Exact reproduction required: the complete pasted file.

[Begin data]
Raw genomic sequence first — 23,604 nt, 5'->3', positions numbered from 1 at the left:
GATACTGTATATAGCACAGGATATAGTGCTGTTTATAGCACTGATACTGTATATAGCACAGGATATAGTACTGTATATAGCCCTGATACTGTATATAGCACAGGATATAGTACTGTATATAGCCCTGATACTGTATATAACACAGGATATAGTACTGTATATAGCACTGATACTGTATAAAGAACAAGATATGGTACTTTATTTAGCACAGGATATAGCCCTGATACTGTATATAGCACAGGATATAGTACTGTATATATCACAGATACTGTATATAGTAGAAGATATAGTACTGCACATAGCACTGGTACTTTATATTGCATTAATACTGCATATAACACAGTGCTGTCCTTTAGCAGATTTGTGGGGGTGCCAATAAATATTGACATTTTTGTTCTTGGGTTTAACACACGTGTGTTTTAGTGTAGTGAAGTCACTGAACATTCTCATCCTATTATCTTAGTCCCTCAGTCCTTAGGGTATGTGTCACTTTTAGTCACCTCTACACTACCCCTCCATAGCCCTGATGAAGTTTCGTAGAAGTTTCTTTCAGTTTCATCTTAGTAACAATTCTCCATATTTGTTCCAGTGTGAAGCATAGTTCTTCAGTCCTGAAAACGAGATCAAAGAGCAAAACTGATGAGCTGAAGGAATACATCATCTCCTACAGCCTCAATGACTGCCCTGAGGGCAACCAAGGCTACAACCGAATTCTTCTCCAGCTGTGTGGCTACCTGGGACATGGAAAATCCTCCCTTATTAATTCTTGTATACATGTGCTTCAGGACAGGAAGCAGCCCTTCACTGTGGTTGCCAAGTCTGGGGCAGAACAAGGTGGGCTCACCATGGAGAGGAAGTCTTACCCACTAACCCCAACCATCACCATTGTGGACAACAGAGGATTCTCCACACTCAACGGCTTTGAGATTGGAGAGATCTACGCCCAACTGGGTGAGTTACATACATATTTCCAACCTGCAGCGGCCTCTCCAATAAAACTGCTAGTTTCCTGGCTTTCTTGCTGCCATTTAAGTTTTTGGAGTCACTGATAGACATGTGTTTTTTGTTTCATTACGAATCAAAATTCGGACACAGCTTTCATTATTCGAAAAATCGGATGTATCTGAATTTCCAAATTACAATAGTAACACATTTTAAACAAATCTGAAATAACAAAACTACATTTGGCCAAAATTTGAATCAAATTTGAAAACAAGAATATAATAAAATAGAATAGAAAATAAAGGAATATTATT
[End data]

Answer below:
Raw genomic sequence first — 23,604 nt, 5'->3', positions numbered from 1 at the left:
GATACTGTATATAGCACAGGATATAGTGCTGTTTATAGCACTGATACTGTATATAGCACAGGATATAGTACTGTATATAGCCCTGATACTGTATATAGCACAGGATATAGTACTGTATATAGCCCTGATACTGTATATAACACAGGATATAGTACTGTATATAGCACTGATACTGTATAAAGAACAAGATATGGTACTTTATTTAGCACAGGATATAGCCCTGATACTGTATATAGCACAGGATATAGTACTGTATATATCACAGATACTGTATATAGTAGAAGATATAGTACTGCACATAGCACTGGTACTTTATATTGCATTAATACTGCATATAACACAGTGCTGTCCTTTAGCAGATTTGTGGGGGTGCCAATAAATATTGACATTTTTGTTCTTGGGTTTAACACACGTGTGTTTTAGTGTAGTGAAGTCACTGAACATTCTCATCCTATTATCTTAGTCCCTCAGTCCTTAGGGTATGTGTCACTTTTAGTCACCTCTACACTACCCCTCCATAGCCCTGATGAAGTTTCGTAGAAGTTTCTTTCAGTTTCATCTTAGTAACAATTCTCCATATTTGTTCCAGTGTGAAGCATAGTTCTTCAGTCCTGAAAACGAGATCAAAGAGCAAAACTGATGAGCTGAAGGAATACATCATCTCCTACAGCCTCAATGACTGCCCTGAGGGCAACCAAGGCTACAACCGAATTCTTCTCCAGCTGTGTGGCTACCTGGGACATGGAAAATCCTCCCTTATTAATTCTTGTATACATGTGCTTCAGGACAGGAAGCAGCCCTTCACTGTGGTTGCCAAGTCTGGGGCAGAACAAGGTGGGCTCACCATGGAGAGGAAGTCTTACCCACTAACCCCAACCATCACCATTGTGGACAACAGAGGATTCTCCACACTCAACGGCTTTGAGATTGGAGAGATCTACGCCCAACTGGGTGAGTTACATACATATTTCCAACCTGCAGCGGCCTCTCCAATAAAACTGCTAGTTTCCTGGCTTTCTTGCTGCCATTTAAGTTTTTGGAGTCACTGATAGACATGTGTTTTTTGTTTCATTACGAATCAAAATTCGGACACAGCTTTCATTATTCGAAAAATCGGATGTATCTGAATTTCCAAATTACAATAGTAACACATTTTAAACAAATCTGAAATAACAAAACTACATTTGGCCAAAATTTGAATCAAATTTGAAAACAAGAATATAATAAAATAGAATAGAAAATAAAGGAATATTATT